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The Intrinsic Clotting Cascade
The intrinsic pathway requires the clotting factors VIII, IX, X, XI, and XII. Also required are the proteins prekallikrein and high-molecular-weight kininogen, as well as calcium ions and phospholipids secreted from platelets. Each of these pathway constituents leads to the conversion of factor X (inactive) to factor Xa (a signifies active). Initiation of the intrinsic pathway occurs when prekallikrein, high-molecular-weight kininogen, factor XI and factor XII are exposed to a negatively charged surface. This is termed the contact phase. Exposure of collagen to a vessel surface is the primary stimulus for the contact phase.
The assemblage of contact phase components results in conversion of prekallikrein to kallikrein, which in turn activates factor XII to factor XIIa. Factor XIIa can then hydrolyze more prekallikrein to kallikrein, establishing a reciprocal activation cascade. Factor XIIa also activates factor XI to factor XIa and leads to the release of bradykinin, a potent vasodilator, from high-molecular-weight kininogen.
In the presence of Ca2+, factor XIa activates factor IX to factor IXa. Factor IX is a proenzyme that contains vitamin K-dependent g-carboxyglutamate (gla) residues, whose serine protease activity is activated following Ca2+ binding to these gla residues. Several of the serine proteases of the cascade (II, VII, IX, and X) are gla-containing proenzymes. Active factor IXa cleaves factor X at an internal arg-ile bond leading to its activation to factor Xa.
The activation of factor Xa requires assemblage of the tenase complex (Ca2+ and factors VIIIa, IXa and X) on the surface of activated platelets. One of the responses of platelets to activation is the presentation of phosphatidylserine and phosphatidylinositol on their surfaces. The exposure of these phospholipids allows the tenase complex to form. The role of factor VIII in this process is to act as a receptor, in the form of factor VIIIa, for factors IXa and X. Factor VIIIa is termed a cofactor in the clotting cascade. The activation of factor VIII to factor VIIIa (the actual receptor) occurs in the presence of minute quantities of thrombin. As the concentration of thrombin increases, factor VIIIa is ultimately cleaved by thrombin and inactivated. This dual action of thrombin, upon factor VIII, acts to limit the extent of tenase complex formation and thus the extent of the coagulation cascade.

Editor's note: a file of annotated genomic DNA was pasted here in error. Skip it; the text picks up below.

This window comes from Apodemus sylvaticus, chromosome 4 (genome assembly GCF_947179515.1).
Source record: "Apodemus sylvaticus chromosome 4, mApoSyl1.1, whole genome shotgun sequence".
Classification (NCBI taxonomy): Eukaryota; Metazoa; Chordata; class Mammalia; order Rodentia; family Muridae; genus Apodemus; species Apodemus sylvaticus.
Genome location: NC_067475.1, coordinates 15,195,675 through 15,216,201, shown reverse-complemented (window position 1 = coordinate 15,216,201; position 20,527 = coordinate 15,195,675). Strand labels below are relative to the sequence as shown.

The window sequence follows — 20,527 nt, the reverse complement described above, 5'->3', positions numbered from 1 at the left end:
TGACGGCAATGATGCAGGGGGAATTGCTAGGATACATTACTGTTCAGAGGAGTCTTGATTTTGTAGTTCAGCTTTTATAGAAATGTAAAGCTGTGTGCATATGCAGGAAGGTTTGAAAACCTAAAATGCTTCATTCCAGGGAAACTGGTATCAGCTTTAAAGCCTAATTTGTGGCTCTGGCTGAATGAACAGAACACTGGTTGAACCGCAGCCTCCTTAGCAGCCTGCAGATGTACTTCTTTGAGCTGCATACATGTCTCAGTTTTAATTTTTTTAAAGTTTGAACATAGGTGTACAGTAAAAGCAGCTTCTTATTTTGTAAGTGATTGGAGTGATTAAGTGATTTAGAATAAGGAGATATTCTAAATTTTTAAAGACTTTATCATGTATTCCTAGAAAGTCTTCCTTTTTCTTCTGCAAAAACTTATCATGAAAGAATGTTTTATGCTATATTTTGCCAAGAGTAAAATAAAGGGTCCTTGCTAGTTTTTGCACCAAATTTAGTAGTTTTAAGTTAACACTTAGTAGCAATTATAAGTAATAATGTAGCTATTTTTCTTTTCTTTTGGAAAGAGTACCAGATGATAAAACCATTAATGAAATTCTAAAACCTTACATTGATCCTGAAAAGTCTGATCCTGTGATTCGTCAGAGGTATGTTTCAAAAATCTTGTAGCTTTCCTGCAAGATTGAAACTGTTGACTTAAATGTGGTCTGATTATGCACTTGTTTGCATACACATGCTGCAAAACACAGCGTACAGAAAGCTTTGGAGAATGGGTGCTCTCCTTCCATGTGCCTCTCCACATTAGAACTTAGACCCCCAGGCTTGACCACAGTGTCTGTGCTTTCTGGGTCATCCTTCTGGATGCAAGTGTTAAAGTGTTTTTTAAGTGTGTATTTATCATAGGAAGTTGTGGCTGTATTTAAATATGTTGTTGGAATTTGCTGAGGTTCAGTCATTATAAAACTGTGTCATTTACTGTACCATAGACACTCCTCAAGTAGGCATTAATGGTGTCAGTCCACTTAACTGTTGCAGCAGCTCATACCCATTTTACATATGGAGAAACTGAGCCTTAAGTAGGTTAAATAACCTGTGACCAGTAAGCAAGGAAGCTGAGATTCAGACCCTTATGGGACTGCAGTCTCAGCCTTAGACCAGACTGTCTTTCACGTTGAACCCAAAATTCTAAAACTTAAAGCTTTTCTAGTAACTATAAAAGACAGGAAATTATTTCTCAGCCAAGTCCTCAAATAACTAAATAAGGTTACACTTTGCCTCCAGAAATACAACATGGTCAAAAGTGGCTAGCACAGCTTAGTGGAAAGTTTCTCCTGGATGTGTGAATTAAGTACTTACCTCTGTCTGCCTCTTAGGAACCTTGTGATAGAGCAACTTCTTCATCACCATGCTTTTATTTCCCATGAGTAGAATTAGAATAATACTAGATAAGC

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Extrinsic Clotting Cascade
Activated factor Xa is the site at which the intrinsic and extrinsic coagulation cascades converge. The extrinsic pathway is initiated at the site of injury in response to the release of tissue factor (factor III). Tissue factor is a cofactor in the factor VIIa-catalyzed activation of factor X. Factor VIIa, a gla residue containing serine protease, cleaves factor X to factor Xa in a manner identical to that of factor IXa of the intrinsic pathway. The activation of factor VII occurs through the action of thrombin or factor Xa. The ability of factor Xa to activate factor VII creates a link between the intrinsic and extrinsic pathways. An additional link between the two pathways exists through the ability of tissue factor and factor VIIa to activate factor IX. The formation of complex between factor VIIa and tissue factor is believed to be a principal step in the overall clotting cascade. Evidence for this stems from the fact that persons with hereditary deficiencies in the components of the contact phase of the intrinsic pathway do not exhibit clotting problems. A major mechanism for the inhibition of the extrinsic pathway occurs at the tissue factor--factor VIIa--Ca2+--Xa complex. The protein, lipoprotein-associated coagulation inhibitor, LACI specifically binds to this complex. LACI is also referred to as extrinsic pathway inhibitor, EPI or tissue factor pathway inhibitor, TFPI and was formerly named anticonvertin. LACI is composed of 3 tandem protease inhibitor domains. Domain 1 binds to factor Xa and domain 2 binds to factor VIIa only in the presence of factor Xa.